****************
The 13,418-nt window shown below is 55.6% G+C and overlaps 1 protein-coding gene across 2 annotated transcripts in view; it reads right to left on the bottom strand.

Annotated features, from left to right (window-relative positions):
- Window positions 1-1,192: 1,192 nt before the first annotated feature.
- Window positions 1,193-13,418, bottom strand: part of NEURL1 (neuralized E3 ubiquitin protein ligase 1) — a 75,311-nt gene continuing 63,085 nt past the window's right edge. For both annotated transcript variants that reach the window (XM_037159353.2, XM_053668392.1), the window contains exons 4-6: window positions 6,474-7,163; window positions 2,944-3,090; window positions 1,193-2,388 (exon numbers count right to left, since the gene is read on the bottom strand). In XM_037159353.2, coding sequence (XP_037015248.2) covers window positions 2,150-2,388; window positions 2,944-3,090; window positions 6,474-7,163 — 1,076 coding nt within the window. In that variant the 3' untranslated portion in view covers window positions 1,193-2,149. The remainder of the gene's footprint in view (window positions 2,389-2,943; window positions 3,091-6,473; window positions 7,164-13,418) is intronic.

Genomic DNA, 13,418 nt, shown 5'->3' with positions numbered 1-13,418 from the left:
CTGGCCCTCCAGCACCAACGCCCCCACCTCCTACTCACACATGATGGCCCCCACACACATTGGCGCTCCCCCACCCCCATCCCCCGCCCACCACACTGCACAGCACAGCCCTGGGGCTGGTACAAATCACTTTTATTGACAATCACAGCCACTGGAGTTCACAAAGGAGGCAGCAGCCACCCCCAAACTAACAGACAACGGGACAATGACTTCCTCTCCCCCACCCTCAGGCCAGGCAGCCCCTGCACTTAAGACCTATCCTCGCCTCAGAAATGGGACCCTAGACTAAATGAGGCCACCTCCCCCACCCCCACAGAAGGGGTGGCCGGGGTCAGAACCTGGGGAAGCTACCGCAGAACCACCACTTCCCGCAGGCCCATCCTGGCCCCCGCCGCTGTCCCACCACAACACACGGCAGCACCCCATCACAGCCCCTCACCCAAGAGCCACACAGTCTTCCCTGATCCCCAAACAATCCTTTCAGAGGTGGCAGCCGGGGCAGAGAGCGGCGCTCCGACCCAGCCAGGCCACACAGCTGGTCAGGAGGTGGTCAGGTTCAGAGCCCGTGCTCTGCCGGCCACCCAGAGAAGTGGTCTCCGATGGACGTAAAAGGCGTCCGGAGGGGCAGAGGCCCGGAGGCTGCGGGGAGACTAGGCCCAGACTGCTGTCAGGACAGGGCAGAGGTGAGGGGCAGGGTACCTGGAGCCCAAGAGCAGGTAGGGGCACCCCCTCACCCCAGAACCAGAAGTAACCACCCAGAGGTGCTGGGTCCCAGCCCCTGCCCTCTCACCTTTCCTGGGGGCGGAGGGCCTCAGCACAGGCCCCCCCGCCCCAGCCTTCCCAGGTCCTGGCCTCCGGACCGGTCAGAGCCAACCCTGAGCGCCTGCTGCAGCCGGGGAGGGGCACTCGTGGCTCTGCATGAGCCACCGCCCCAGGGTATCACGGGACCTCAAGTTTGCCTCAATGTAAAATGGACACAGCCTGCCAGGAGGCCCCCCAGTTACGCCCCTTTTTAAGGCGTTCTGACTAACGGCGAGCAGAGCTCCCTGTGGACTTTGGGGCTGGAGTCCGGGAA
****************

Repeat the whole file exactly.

The 13,418-nt window shown below is 55.6% G+C and overlaps 1 protein-coding gene across 2 annotated transcripts in view; it reads right to left on the bottom strand.

Annotated features, from left to right (window-relative positions):
- Window positions 1-1,192: 1,192 nt before the first annotated feature.
- Window positions 1,193-13,418, bottom strand: part of NEURL1 (neuralized E3 ubiquitin protein ligase 1) — a 75,311-nt gene continuing 63,085 nt past the window's right edge. For both annotated transcript variants that reach the window (XM_037159353.2, XM_053668392.1), the window contains exons 4-6: window positions 6,474-7,163; window positions 2,944-3,090; window positions 1,193-2,388 (exon numbers count right to left, since the gene is read on the bottom strand). In XM_037159353.2, coding sequence (XP_037015248.2) covers window positions 2,150-2,388; window positions 2,944-3,090; window positions 6,474-7,163 — 1,076 coding nt within the window. In that variant the 3' untranslated portion in view covers window positions 1,193-2,149. The remainder of the gene's footprint in view (window positions 2,389-2,943; window positions 3,091-6,473; window positions 7,164-13,418) is intronic.

Genomic DNA, 13,418 nt, shown 5'->3' with positions numbered 1-13,418 from the left:
CTGGCCCTCCAGCACCAACGCCCCCACCTCCTACTCACACATGATGGCCCCCACACACATTGGCGCTCCCCCACCCCCATCCCCCGCCCACCACACTGCACAGCACAGCCCTGGGGCTGGTACAAATCACTTTTATTGACAATCACAGCCACTGGAGTTCACAAAGGAGGCAGCAGCCACCCCCAAACTAACAGACAACGGGACAATGACTTCCTCTCCCCCACCCTCAGGCCAGGCAGCCCCTGCACTTAAGACCTATCCTCGCCTCAGAAATGGGACCCTAGACTAAATGAGGCCACCTCCCCCACCCCCACAGAAGGGGTGGCCGGGGTCAGAACCTGGGGAAGCTACCGCAGAACCACCACTTCCCGCAGGCCCATCCTGGCCCCCGCCGCTGTCCCACCACAACACACGGCAGCACCCCATCACAGCCCCTCACCCAAGAGCCACACAGTCTTCCCTGATCCCCAAACAATCCTTTCAGAGGTGGCAGCCGGGGCAGAGAGCGGCGCTCCGACCCAGCCAGGCCACACAGCTGGTCAGGAGGTGGTCAGGTTCAGAGCCCGTGCTCTGCCGGCCACCCAGAGAAGTGGTCTCCGATGGACGTAAAAGGCGTCCGGAGGGGCAGAGGCCCGGAGGCTGCGGGGAGACTAGGCCCAGACTGCTGTCAGGACAGGGCAGAGGTGAGGGGCAGGGTACCTGGAGCCCAAGAGCAGGTAGGGGCACCCCCTCACCCCAGAACCAGAAGTAACCACCCAGAGGTGCTGGGTCCCAGCCCCTGCCCTCTCACCTTTCCTGGGGGCGGAGGGCCTCAGCACAGGCCCCCCCGCCCCAGCCTTCCCAGGTCCTGGCCTCCGGACCGGTCAGAGCCAACCCTGAGCGCCTGCTGCAGCCGGGGAGGGGCACTCGTGGCTCTGCATGAGCCACCGCCCCAGGGTATCACGGGACCTCAAGTTTGCCTCAATGTAAAATGGACACAGCCTGCCAGGAGGCCCCCCAGTTACGCCCCTTTTTAAGGCGTTCTGACTAACGGCGAGCAGAGCTCCCTGTGGACTTTGGGGCTGGAGTCCGGGAA